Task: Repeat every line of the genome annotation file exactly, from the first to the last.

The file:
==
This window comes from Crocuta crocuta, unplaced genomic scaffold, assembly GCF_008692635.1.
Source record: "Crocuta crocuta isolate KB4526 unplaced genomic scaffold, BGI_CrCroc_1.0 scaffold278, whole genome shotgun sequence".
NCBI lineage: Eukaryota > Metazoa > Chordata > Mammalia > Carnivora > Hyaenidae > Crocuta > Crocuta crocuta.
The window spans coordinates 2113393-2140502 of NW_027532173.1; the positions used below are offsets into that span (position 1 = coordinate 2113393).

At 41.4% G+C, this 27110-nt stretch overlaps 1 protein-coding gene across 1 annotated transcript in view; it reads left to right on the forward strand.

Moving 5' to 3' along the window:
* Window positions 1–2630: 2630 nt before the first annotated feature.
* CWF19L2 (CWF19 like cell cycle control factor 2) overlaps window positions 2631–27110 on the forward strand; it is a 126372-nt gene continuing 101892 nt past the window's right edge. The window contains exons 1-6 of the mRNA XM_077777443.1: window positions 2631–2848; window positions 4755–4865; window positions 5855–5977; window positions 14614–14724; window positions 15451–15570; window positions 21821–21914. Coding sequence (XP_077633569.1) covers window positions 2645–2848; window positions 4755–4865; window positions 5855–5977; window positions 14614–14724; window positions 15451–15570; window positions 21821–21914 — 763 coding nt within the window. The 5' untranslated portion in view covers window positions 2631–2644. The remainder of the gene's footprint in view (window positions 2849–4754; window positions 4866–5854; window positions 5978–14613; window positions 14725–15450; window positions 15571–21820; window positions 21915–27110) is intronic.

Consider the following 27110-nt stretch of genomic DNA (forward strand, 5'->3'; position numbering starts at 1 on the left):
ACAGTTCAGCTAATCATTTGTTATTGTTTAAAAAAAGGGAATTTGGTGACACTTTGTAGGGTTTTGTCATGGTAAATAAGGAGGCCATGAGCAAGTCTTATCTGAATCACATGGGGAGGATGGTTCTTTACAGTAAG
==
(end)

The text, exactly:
This window comes from Crocuta crocuta, unplaced genomic scaffold, assembly GCF_008692635.1.
Source record: "Crocuta crocuta isolate KB4526 unplaced genomic scaffold, BGI_CrCroc_1.0 scaffold278, whole genome shotgun sequence".
NCBI lineage: Eukaryota > Metazoa > Chordata > Mammalia > Carnivora > Hyaenidae > Crocuta > Crocuta crocuta.
The window spans coordinates 2113393-2140502 of NW_027532173.1; the positions used below are offsets into that span (position 1 = coordinate 2113393).

At 41.4% G+C, this 27110-nt stretch overlaps 1 protein-coding gene across 1 annotated transcript in view; it reads left to right on the forward strand.

Moving 5' to 3' along the window:
* Window positions 1–2630: 2630 nt before the first annotated feature.
* CWF19L2 (CWF19 like cell cycle control factor 2) overlaps window positions 2631–27110 on the forward strand; it is a 126372-nt gene continuing 101892 nt past the window's right edge. The window contains exons 1-6 of the mRNA XM_077777443.1: window positions 2631–2848; window positions 4755–4865; window positions 5855–5977; window positions 14614–14724; window positions 15451–15570; window positions 21821–21914. Coding sequence (XP_077633569.1) covers window positions 2645–2848; window positions 4755–4865; window positions 5855–5977; window positions 14614–14724; window positions 15451–15570; window positions 21821–21914 — 763 coding nt within the window. The 5' untranslated portion in view covers window positions 2631–2644. The remainder of the gene's footprint in view (window positions 2849–4754; window positions 4866–5854; window positions 5978–14613; window positions 14725–15450; window positions 15571–21820; window positions 21915–27110) is intronic.

Consider the following 27110-nt stretch of genomic DNA (forward strand, 5'->3'; position numbering starts at 1 on the left):
ACAGTTCAGCTAATCATTTGTTATTGTTTAAAAAAAGGGAATTTGGTGACACTTTGTAGGGTTTTGTCATGGTAAATAAGGAGGCCATGAGCAAGTCTTATCTGAATCACATGGGGAGGATGGTTCTTTACAGTAAG